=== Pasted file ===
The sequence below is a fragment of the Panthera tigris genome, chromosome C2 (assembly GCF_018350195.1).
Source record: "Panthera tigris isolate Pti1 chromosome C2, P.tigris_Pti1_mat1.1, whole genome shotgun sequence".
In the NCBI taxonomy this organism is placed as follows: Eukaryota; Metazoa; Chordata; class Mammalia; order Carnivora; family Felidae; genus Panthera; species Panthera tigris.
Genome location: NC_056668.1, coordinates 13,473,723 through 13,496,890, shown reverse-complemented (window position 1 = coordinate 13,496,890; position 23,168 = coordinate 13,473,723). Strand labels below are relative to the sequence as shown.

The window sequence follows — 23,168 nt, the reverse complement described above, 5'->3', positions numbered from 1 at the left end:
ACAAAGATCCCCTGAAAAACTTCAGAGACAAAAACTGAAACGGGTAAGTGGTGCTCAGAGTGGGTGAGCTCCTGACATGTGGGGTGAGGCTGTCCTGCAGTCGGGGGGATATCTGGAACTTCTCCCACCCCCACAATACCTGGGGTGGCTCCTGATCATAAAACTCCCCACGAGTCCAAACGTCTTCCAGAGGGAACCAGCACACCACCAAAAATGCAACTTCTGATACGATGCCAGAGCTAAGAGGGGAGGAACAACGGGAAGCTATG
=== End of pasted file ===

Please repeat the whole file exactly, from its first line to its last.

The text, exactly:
The sequence below is a fragment of the Panthera tigris genome, chromosome C2 (assembly GCF_018350195.1).
Source record: "Panthera tigris isolate Pti1 chromosome C2, P.tigris_Pti1_mat1.1, whole genome shotgun sequence".
In the NCBI taxonomy this organism is placed as follows: Eukaryota; Metazoa; Chordata; class Mammalia; order Carnivora; family Felidae; genus Panthera; species Panthera tigris.
Genome location: NC_056668.1, coordinates 13,473,723 through 13,496,890, shown reverse-complemented (window position 1 = coordinate 13,496,890; position 23,168 = coordinate 13,473,723). Strand labels below are relative to the sequence as shown.

The window sequence follows — 23,168 nt, the reverse complement described above, 5'->3', positions numbered from 1 at the left end:
ACAAAGATCCCCTGAAAAACTTCAGAGACAAAAACTGAAACGGGTAAGTGGTGCTCAGAGTGGGTGAGCTCCTGACATGTGGGGTGAGGCTGTCCTGCAGTCGGGGGGATATCTGGAACTTCTCCCACCCCCACAATACCTGGGGTGGCTCCTGATCATAAAACTCCCCACGAGTCCAAACGTCTTCCAGAGGGAACCAGCACACCACCAAAAATGCAACTTCTGATACGATGCCAGAGCTAAGAGGGGAGGAACAACGGGAAGCTATG